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Judge dismisses sheriff’s lawsuit over House of Correction control (UPDATE)

Judge dismisses sheriff’s lawsuit over House of Correction control (UPDATE)

Milwaukee County Sheriff David Clarke Jr.

Milwaukee County Sheriff David Clarke Jr.’s attorney pledged Wednesday to appeal a judge’s decision to dismiss a lawsuit alleging a superintendent cannot assume control of the House of Correction in Franklin.

But that promise of appeal will not be enough to continue stalling the transfer of authority.

Clarke sued the county in December after the Board of Supervisors included a provision in the 2013 budget stripping him of control of the HOC. Supervisors have said they wanted to return the HOC to a superintendent because of concerns about programs Clarke refuses to offer, such as electronic monitoring.

Clarke has overseen the HOC at the request of the board since 2009, when it took control away from then-superintendent Ron Malone.

Clarke argued the HOC, which he unofficially renamed the County Correctional Facility South, is a jail. Under state statute, either a sheriff or superintendent can operate a house of correction, but only a sheriff may operate a jail.

However, Milwaukee County Circuit Judge Paul Van Grunsven disagreed with the assertion that the HOC is a jail.

He issued a written decision Wednesday dismissing Clarke’s case “in its entirety.” The HOC always has been a house of correction, according to the ruling, and granting Clarke control in 2009 did not change that.

“When Clarke assumed management of the HOC he renamed it, not as a jail, but as the CCFS,” according to the ruling. “Clarke knew or should [have] known what he was given to manage was a HOC; not a jail.”

Michael Whitcomb, Clarke’s attorney, said he will appeal Van Grunsven’s ruling. However, he declined to comment further, saying he needed time to read and digest the judge’s 11-page decision.

Clarke could not be immediately reached for comment.

Van Grunsven also disagreed with Clarke’s argument that giving a superintendent control of the HOC would illegally shift oversight to the executive branch of county government. Under state statute, the County Board controls a house of correction, either through a sheriff or a superintendent.

Although the superintendent’s office would fall under the executive on an organizational chart, according to Van Grunsven’s ruling, the board does not relinquish any authority.

Fran McLaughlin, spokeswoman for the Office of the Sheriff, responded to a request for comment from Clarke on Wednesday with a statement posted to the department’s website and Facebook page.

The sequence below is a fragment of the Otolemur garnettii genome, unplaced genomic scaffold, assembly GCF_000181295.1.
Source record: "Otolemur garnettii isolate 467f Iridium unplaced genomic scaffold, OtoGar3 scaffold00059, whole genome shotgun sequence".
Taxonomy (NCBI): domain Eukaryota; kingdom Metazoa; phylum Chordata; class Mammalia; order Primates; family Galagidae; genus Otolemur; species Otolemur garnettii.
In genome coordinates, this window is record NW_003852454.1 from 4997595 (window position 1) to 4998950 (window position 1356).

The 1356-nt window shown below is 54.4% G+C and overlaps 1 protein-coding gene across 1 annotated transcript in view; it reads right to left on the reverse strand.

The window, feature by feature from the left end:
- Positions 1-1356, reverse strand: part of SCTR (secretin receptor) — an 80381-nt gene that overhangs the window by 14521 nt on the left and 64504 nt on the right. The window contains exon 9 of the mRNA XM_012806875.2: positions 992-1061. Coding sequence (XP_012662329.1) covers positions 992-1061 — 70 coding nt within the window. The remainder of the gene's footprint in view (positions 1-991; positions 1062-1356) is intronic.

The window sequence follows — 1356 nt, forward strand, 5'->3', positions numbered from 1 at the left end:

The statement, attributed to Clarke, alleges Van Grunsven had “ethical lapses” during the case and should have recused himself.

Van Grunsven received an email from Supervisor Pat Jursik and was listening to a radio program when Clarke, as a guest, began discussing the HOC lawsuit, according to the statement. Van Grunsven downloaded that email, the statement alleges, which amounts to ex parte communication.

“I just know it’s something she sent out countywide,” McLaughlin said Thursday, “but I don’t know what it said.”

Jursik did not immediately respond to a request for comment.

In March, Whitcomb said Van Grunsven disclosed those actions to counsel, as well as a third potential conflict of interest: a minor car accident with Supervisor Gerry Broderick near the courthouse.

“They’re minor matters,” Whitcomb said in March. “There really aren’t any reasons for him to recuse himself based on what he said.”

Whitcomb did not immediately respond to a request for comment Thursday.

Broderick said the minor accident occurred as he was backing out of a parking space. It was snowing, he said, and a large van blocked his view of Van Grunsven’s vehicle as it approached.

They only discussed the accident, Broderick said, and their insurance companies have resolved the matter.

McLaughlin said she was unaware of the accident and was unsure why Clarke had not included it in his statement.

However, the statement alleges Clarke was denied “judicial impartiality” and pledges not only to appeal, but to take the case to the Wisconsin Supreme Court if necessary.

“Lady Justice is blindfolded to represent objectivity,” according to the statement. “Van Grunsven peeked out from under that blindfold in this case and saw Sheriff Clarke.”

Next steps

In March, County Executive Chris Abele named Michael Hafemann interim HOC superintendent but said he would not make the nomination official until Clarke’s lawsuit was resolved.

Despite Whitcomb’s promise of appeal, Hafemann said there is enough clarity in the case now for him to be sent to the board for confirmation. Hafemann said he expects the supervisors to vote on his appointment this month.

“I think it’s appropriate at this stage,” he said.

Hafemann said he was open to working with the sheriff to develop a slate of programs to be offered at the HOC. Those programs likely will include educational and vocational training, he said, as well as a return to electronic monitoring.

Hafemann said he plans to offer electronic monitoring based on the same criteria Clarke used when he first took control of the HOC.

“He had an excellent program,” Hafemann said. “They had a 99.7 percent compliance rate.”

He said that means major violations of the program, based on numbers from 2009 and 2010, were rare. Hafemann declined to name a number of inmates he wants to release on electronic monitoring, saying he did not know how many inmates are eligible.

“If it’s only 10, it’s 10,” he said. “If it’s 200, it’s 200.”

The county previously had as many as 200 inmates on the program at any one time.

Hafemann, who was in the audience as Van Grunsven made his ruling, said he was pleased with the decision and eager to get started.

“It means,” he said, “that we can move forward.”


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